Meet the kings and queens of Pride Union’s Drag Show
Meet the kings and queens of Pride Union's Drag Show
Syracuse University Pride Union’s 18th annual Drag Show will take place at 8 p.m. Thursday in Goldstein Auditorium. During the Drag Show’s preliminaries that featured queens and kings of all attitudes, styles and personalities, four out of the 10 contestants advanced to perform in the finale where one drag queen or king will be declared the winner.
Meet the four finalists for this year’s competition:
“I think it’s about the ability to lose yourself in drag itself.”
Although this is Brian Chau’s first time performing in drag, the expression of drag interested him even in high school.
Drawn to the fashion, music and makeup – as well as RuPaul’s Drag Race – this year’s Drag Show was the perfect opportunity for Chau, a sophomore advertising major, to explore this artistic side of himself, he said.
In preparation for the preliminaries, he ran through the songs in his head constantly. He practiced his movements whenever he had free time. And when his moment came onstage, he shed his usually shy personality and became “a different person entirely.”
“If you’re fully committed to it, then the audience will be fully committed to it also,” Chau said.
His drag queen character – Vita Vanitea – is far from shy. She’s glamorous, fun and a little bit cheeky, Chau said.
The name Vita originally came from an Asian drink that Chau likes. He deliberately replaced the “y” in “Vanity” with “tea” to come up with Vita Vanitea, as a subtle nod to her sassy, fun-loving nature.
“There’s a lot of aspects of drag that you can take anywhere,” Chau said. “It’s really an art form that you can mold into whatever you want to say about yourself.”
“Why not play with gender? Why not try something new? Why not explore a side of yourself that you might not feel comfortable with?”
This is Michael Bonavita’s first official drag performance, as well. During his summer abroad in London, drag peaked his interest – RuPaul’s Drag Race was on the U.K.’s Netflix and students in his program loved watching it. A friend of Bonavita’s encouraged him to dabble in drag for fun, and from there, his passion grew.
The last time Bonavita, a senior advertising major, had been on a stage was freshman year of college as a member of First Year Players. For someone who grew up with theater as a major part of his life, there was “just this missing gap in my life where I wasn’t performing,” which is what drew him to participate in this year’s show as Velveeta.
The name Velveeta mirrors the “vita” of his last name, but, perhaps more importantly, it’s also the name of a highly-processed cheese.
“It’s just super fun, kind of gross, kind of delicious. It’s an irresistible guilty pleasure, and I think Velveeta is a guilty pleasure as a person,” Bonavita said. “She’s kind of crazy, kind of skanky sometimes, she just wants to have fun and be super dramatic the whole time. So that’s Velveeta.”
Javier el Jugador
“People always tell me that I have very mannish energy, so I thought that it would be cool to create a character that’s a symbol of that.”
Rachel Ayala, a junior chemical engineering major and a three-time drag show performer, is back for another year. She began performing when she was a freshman, when posters for the show around campus caught her eye and emphasized all gender expressions were welcome.
After researching drag online, she discovered drag kings were a common form of performance art, and once she performed in her first drag show, she was hooked.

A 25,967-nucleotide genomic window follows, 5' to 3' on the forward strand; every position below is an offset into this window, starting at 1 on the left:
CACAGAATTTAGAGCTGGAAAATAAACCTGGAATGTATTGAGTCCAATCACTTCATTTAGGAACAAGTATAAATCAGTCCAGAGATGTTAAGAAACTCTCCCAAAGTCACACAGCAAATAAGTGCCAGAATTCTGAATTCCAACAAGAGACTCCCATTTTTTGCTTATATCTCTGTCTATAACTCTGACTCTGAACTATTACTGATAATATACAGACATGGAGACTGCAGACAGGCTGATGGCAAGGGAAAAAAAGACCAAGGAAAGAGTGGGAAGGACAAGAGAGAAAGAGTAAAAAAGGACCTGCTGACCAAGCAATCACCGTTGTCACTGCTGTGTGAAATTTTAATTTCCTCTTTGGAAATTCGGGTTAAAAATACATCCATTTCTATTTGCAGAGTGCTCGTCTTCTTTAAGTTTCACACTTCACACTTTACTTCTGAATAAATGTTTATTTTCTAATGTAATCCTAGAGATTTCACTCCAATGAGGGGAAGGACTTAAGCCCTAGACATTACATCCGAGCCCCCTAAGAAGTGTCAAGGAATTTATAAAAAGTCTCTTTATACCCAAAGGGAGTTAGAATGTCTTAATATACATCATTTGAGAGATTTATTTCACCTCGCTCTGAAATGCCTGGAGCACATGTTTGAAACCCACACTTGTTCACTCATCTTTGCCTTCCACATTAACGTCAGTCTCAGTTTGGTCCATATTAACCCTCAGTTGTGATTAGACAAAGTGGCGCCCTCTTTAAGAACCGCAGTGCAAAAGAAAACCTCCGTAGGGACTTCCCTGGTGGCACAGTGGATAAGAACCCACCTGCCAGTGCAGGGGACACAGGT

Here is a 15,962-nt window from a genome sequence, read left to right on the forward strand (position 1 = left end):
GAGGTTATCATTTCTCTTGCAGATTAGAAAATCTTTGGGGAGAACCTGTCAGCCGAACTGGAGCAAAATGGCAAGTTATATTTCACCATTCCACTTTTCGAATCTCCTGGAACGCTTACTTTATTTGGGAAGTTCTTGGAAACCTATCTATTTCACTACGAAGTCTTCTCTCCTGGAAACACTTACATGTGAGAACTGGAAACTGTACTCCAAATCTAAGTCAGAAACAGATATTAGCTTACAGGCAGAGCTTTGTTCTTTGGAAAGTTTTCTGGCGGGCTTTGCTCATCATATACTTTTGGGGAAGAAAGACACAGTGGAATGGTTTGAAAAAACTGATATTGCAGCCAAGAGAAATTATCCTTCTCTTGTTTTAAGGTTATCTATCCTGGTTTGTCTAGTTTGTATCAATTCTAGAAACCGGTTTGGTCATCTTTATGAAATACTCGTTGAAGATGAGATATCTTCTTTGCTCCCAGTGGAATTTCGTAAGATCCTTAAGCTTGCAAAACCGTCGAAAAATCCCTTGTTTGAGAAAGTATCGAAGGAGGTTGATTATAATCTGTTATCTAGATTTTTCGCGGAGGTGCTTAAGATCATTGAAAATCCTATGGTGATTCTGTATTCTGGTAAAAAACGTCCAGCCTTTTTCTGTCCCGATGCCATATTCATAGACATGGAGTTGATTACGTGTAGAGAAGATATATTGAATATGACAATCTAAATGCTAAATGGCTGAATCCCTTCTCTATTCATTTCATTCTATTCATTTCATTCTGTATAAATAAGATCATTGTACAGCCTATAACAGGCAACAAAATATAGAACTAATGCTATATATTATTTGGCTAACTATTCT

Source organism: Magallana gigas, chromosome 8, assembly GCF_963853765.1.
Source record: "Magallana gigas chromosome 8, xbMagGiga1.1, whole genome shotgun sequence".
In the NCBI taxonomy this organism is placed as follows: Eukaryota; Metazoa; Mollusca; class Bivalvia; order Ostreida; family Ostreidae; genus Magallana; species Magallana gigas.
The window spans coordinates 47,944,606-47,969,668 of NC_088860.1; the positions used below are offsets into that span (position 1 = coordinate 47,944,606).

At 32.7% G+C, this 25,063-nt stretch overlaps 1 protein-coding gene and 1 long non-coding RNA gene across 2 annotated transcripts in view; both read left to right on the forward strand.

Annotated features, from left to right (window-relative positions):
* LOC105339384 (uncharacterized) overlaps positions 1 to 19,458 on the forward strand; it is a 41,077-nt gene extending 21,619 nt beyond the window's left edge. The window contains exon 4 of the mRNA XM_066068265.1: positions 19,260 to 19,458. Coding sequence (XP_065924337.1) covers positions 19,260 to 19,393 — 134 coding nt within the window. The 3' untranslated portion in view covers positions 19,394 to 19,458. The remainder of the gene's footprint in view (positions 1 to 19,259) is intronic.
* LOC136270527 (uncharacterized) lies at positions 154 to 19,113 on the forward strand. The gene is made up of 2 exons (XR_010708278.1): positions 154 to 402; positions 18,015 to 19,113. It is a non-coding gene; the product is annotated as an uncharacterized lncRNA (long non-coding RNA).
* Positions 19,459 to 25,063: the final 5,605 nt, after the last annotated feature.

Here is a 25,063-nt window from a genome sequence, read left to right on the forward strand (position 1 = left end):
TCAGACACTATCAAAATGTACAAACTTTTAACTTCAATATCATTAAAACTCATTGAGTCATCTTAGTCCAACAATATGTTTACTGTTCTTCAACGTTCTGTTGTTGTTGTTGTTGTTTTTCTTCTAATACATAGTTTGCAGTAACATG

“I’ve always been very androgynous, just kind of naturally. And it was something that I had gotten bullied for growing up, so it was really about embracing like the masculine parts of my personality,” Ayala said.
Although Ayala’s now had years of experiencing performing in drag, her main focus is to still have fun with it, rather than prioritize the competition aspect.
As a drag king, Javier el Jugador is someone who entertains, excites and interacts with the audience. Being Puerto Rican, Ayala said she wanted Javier to be a sexy Spanish character.
“If you’ve ever seen a sitcom or something, I feel like whenever someone gets a boyfriend, it’s always like a hot foreign guy,” she said. “So when I came on, it was very obnoxiously sexual and funny.”
“So that’s what drag is to me: it’s the ultimate liberation of everything.”
Daniel Preciado’s fiery Sangria is an embodiment of his female friends here at Syracuse. Having a friend group that is mostly women, Preciado, a senior television-radio-film major, said he greatly admires certain character traits they share: their strength, loyalty, sass and resilience.
Sangria is modeled after these women who inspired Preciado. The name Sangria comes from Preciado’s favorite drink, while the last name “Salsipuedes” is both a place he loves and a term that translates to “get out while you can,” in English.
It’s daring and layered, just like Sangria herself. Coming from Panama – a country where homophobia is more prevalent than in the U.S. – performing in this year’s Drag Show feels liberating, Preciado said.
“Coming from Panama, which is a more conservative country than the U.S., for me drag is this idea of me being able to connect with a part of a culture that I’d never had until I came to Syracuse,” Preciado said, adding that this is also his first drag show.
“It’s a performance,” he said. “It’s queer people, for a moment in their lives, just forgetting about everything and helping other people forget about it as well by getting these beautiful, campy dresses on and just being someone else for a moment.”
To see the finalists’ second performances and the winners, attend the Pride Union Drag Show Thursday night at 8 p.m. in Goldstein Auditorium.